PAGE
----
The Football League was suspended on this day in 1939 due to the outbreak of the Second World War.
The Luftwaffe almost decimated the Polish town of Wielun on September 1, destroying more than 75% of the city and killing nearly 1,200 inhabitants. Two days later, British Prime Minister Neville Chamberlain declared war on the Nazis.
On 14 September, the British government announced that professional football under the umbrella of the Football League was to be stopped. The good news was the fact that the establishment of separate regional leagues but with a fifty-mile travel limit was allowed. The average attendance at stadiums took a huge toll as spectators were limited to just 8,000 which was later increased to 15,000.
The first season of wartime football saw ten different leagues established across Britain including two in the North, one in the East Midlands, one in the South West, one in the West Midlands, two in London and two in Scotland, which were divided into a Western Division and an Eastern Division. The FA Cup was of course suspended as well but a Football League War Cup was invented so that the fans would continue to experience the magic of a cup competition.
The clubs and the leagues went through constant change throughout the course of the war. And as many players joined the Territorial Army to lend a hand in the war effort, the clubs were forced to invite several guest players to fill up their ranks. It is said that from 1929 to 1945, an astonishing 784 footballers joined the British military.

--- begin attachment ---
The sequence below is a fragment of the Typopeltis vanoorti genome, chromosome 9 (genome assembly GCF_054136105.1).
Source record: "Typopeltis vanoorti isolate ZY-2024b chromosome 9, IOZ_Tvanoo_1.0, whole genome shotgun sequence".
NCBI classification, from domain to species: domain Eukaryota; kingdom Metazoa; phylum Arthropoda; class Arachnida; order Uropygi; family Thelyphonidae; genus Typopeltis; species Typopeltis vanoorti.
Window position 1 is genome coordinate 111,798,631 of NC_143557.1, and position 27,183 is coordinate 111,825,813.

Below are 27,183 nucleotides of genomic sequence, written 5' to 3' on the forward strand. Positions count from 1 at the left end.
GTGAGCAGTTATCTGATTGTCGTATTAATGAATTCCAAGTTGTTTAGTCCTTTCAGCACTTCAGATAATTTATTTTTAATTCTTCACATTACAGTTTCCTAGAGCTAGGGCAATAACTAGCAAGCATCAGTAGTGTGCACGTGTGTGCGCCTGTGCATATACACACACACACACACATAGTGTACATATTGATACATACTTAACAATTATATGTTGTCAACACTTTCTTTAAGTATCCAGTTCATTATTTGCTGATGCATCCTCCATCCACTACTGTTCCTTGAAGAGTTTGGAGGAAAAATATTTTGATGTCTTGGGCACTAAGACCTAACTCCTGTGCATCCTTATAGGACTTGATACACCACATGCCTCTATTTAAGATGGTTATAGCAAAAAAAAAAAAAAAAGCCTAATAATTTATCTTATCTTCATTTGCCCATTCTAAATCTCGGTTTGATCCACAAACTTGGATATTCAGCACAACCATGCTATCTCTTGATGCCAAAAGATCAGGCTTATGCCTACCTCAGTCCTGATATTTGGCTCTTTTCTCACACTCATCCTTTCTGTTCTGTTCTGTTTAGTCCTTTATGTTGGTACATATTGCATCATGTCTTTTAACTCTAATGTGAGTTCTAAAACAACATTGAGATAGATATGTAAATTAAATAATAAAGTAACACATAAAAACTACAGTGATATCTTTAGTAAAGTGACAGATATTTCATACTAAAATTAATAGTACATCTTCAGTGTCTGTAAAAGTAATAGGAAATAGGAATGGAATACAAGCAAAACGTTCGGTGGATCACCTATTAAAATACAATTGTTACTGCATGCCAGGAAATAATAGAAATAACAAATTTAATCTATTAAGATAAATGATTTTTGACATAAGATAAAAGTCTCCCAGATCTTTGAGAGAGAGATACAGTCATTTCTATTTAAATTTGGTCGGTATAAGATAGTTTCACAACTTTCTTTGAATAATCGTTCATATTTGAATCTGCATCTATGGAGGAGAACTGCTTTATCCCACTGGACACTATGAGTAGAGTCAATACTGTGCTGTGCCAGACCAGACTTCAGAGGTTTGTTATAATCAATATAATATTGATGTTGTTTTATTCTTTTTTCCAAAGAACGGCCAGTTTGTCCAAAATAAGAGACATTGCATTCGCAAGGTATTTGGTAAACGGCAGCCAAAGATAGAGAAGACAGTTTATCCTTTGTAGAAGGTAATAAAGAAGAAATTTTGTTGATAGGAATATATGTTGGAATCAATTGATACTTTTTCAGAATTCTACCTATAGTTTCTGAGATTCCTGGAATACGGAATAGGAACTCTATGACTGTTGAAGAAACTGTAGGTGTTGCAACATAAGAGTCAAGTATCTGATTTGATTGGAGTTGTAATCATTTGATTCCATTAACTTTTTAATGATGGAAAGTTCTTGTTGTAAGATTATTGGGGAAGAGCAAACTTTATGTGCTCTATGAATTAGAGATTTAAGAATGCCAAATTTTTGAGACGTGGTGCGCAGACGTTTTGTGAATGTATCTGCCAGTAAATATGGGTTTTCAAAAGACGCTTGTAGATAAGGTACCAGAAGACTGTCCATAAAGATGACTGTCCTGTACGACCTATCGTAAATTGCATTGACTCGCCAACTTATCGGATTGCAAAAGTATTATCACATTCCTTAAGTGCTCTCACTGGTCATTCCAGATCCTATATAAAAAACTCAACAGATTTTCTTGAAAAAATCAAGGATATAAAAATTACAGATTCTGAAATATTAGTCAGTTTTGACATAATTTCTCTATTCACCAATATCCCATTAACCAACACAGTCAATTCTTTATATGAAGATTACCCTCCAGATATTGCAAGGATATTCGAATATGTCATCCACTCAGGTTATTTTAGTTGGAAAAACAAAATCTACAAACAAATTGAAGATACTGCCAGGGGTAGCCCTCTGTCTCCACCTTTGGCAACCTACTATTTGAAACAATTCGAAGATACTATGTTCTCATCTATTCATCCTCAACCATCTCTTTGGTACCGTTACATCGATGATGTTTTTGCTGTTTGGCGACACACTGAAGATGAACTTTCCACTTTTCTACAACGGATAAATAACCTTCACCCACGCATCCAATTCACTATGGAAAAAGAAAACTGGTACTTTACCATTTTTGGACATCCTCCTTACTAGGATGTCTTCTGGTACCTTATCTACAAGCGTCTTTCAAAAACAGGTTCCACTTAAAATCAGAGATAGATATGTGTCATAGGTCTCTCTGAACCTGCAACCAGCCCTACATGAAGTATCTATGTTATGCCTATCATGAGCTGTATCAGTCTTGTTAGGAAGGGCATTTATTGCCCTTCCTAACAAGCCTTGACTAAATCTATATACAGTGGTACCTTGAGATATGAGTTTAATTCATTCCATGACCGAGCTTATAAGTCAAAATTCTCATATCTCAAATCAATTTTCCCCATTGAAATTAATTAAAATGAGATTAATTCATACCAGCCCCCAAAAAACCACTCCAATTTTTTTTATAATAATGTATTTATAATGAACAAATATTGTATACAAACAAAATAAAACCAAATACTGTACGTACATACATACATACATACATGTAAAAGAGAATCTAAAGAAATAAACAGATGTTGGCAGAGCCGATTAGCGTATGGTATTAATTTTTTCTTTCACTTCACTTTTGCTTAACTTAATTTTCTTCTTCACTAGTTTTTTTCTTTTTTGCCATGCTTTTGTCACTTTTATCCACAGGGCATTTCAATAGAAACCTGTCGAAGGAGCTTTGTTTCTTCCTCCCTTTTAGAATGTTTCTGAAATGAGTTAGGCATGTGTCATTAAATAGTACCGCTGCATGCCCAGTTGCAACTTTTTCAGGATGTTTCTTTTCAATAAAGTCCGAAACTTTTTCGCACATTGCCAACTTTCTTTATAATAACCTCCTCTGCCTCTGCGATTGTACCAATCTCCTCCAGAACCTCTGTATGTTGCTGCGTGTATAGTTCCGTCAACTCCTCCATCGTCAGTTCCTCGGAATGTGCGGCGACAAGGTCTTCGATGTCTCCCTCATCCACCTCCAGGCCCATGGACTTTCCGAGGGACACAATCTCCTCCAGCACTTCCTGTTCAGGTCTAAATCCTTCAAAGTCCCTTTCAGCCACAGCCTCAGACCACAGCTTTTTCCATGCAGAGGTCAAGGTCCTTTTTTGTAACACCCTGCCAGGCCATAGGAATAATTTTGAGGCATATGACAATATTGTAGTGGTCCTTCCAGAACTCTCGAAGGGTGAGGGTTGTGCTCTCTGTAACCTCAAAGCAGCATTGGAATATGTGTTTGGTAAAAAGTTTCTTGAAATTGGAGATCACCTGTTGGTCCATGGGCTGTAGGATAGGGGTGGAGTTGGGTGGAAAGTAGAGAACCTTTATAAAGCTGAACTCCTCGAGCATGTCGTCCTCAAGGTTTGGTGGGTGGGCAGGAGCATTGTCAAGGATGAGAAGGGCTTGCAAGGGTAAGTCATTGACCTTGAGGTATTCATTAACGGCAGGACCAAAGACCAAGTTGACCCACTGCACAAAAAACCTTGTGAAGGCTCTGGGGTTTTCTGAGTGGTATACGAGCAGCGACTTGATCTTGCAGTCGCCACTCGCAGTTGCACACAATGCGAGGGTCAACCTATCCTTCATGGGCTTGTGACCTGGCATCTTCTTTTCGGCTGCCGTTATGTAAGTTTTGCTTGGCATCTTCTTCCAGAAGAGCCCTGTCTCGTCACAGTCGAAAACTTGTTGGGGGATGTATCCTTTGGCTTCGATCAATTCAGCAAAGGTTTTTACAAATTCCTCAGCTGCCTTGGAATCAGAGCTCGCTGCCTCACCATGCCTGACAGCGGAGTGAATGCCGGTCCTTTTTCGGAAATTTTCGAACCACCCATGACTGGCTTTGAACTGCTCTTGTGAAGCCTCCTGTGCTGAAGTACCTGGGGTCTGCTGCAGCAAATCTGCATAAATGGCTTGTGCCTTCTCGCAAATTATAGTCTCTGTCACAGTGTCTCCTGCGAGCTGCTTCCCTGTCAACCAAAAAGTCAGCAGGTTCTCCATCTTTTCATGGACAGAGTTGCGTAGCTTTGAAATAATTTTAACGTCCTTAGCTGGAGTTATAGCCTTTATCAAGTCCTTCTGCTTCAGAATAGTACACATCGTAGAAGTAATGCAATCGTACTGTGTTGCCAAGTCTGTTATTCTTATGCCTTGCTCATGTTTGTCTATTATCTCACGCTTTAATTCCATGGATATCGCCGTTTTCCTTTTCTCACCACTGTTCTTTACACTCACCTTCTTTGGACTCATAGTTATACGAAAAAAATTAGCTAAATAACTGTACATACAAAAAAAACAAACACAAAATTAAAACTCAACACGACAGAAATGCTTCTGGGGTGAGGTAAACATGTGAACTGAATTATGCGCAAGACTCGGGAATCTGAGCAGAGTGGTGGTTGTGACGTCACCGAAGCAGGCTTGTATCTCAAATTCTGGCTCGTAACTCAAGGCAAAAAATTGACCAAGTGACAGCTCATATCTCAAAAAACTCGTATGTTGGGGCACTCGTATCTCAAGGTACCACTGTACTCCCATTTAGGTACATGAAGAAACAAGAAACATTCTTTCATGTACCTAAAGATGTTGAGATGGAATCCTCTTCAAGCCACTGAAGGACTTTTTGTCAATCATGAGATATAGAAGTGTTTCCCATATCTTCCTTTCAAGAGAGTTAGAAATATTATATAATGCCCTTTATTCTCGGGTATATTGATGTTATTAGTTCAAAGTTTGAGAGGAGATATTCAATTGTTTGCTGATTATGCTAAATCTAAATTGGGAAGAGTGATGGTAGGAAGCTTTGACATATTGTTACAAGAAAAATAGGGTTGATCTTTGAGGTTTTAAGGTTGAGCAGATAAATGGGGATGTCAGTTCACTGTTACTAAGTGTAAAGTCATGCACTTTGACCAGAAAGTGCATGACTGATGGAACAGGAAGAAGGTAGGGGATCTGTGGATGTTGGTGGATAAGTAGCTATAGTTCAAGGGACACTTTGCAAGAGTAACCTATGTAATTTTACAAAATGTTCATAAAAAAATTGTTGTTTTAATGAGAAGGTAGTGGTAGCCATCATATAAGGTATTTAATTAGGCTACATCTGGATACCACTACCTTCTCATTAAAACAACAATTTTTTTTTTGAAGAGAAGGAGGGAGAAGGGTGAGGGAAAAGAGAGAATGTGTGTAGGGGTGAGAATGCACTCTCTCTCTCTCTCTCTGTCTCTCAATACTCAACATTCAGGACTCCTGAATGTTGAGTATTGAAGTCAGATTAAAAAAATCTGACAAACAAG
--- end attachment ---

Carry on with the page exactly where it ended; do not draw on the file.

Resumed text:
By 1940-41, the ten separate competitions were scrapped and replaced by just two main leagues – the North Regional League and the South Regional League. The following season, these were renamed as League North and League South with the addition of another competition called the London League.
Wartime league football went through a few further changes until 1946. The Football League returned for the 1946-47 season with its pre-war structure – First Division, Second Division and the Division 3 North and South.
The top flight saw Liverpool win their fifth league title, finishing just one point above rivals Manchester United.
Boca triumph over Cruzeiro
On this day in 1977, Argentinean heavyweights Boca juniors won their first ever Copa Libertadores title by beating Brazilian club Cruzeiro on penalties.
Cruzeiro were the defending champions having beaten Boca’s city rivals River Plate the previous season. The final was held over two legs but both games ended with the score 1-0 to the home team. Therefore, a replay was scheduled at the iconic Estadio Centenario in Montevideo.
More than 60,000 fans witnessed a 0-0 draw forcing the game to go into penalty kicks. Boca scored five from five but Cruzeiro defender Vanderley Lazaro missed his spot kick to award the Argentineans their first Libertadores.
Winning the competition allowed Boca to battle Borussia Monchengladbach for the Intercontinental Cup later that year. The first leg at La Bombonera finished 2-2. But a remarkable 3-0 victory at the Wildparkstadion in Germany meant Boca won their second cup final in a row.
The Azul y Oro defended their Copa Libertadores title the following season by beating Colombian outfit Deportivo Cali 4-0 on aggregate in the two legged final.
Preston create history, again
On this day in 1889, Preston North End became the first club in the Football League to register a double figure score line in a league match – a 10-0 victory over Stoke.
The Football League was established in 1888 and Preston won the first ever league title by going the entire season without losing a game. Preston’s 1888-89 league numbers read: Played 22, Won 18, drawn 4 and lost 0.
The Invincibles entered the 1889-90 season with similar ambitions and aside from the history making 10-0 drubbing of Stoke, they also became the first club in the history of the Football League to retain their league title.